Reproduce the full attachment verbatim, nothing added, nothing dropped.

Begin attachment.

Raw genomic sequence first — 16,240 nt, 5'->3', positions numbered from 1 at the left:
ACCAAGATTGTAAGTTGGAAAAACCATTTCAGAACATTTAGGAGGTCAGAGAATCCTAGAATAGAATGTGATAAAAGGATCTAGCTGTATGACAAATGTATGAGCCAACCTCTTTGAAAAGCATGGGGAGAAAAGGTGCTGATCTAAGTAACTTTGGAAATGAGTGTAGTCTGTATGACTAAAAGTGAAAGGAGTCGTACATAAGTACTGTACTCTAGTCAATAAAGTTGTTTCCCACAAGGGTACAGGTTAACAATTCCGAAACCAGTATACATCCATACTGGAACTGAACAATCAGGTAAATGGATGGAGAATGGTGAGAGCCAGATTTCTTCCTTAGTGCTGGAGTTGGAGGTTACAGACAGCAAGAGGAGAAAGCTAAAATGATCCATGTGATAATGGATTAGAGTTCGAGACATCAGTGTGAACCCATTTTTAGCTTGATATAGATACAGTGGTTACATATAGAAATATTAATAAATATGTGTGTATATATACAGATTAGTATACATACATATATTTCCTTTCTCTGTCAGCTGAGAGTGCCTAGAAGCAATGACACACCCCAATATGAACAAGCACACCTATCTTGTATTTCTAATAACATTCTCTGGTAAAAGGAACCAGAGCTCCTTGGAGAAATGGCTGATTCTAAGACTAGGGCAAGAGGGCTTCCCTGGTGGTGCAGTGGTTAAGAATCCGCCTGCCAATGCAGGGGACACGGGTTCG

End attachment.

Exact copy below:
Raw genomic sequence first — 16,240 nt, 5'->3', positions numbered from 1 at the left:
ACCAAGATTGTAAGTTGGAAAAACCATTTCAGAACATTTAGGAGGTCAGAGAATCCTAGAATAGAATGTGATAAAAGGATCTAGCTGTATGACAAATGTATGAGCCAACCTCTTTGAAAAGCATGGGGAGAAAAGGTGCTGATCTAAGTAACTTTGGAAATGAGTGTAGTCTGTATGACTAAAAGTGAAAGGAGTCGTACATAAGTACTGTACTCTAGTCAATAAAGTTGTTTCCCACAAGGGTACAGGTTAACAATTCCGAAACCAGTATACATCCATACTGGAACTGAACAATCAGGTAAATGGATGGAGAATGGTGAGAGCCAGATTTCTTCCTTAGTGCTGGAGTTGGAGGTTACAGACAGCAAGAGGAGAAAGCTAAAATGATCCATGTGATAATGGATTAGAGTTCGAGACATCAGTGTGAACCCATTTTTAGCTTGATATAGATACAGTGGTTACATATAGAAATATTAATAAATATGTGTGTATATATACAGATTAGTATACATACATATATTTCCTTTCTCTGTCAGCTGAGAGTGCCTAGAAGCAATGACACACCCCAATATGAACAAGCACACCTATCTTGTATTTCTAATAACATTCTCTGGTAAAAGGAACCAGAGCTCCTTGGAGAAATGGCTGATTCTAAGACTAGGGCAAGAGGGCTTCCCTGGTGGTGCAGTGGTTAAGAATCCGCCTGCCAATGCAGGGGACACGGGTTCG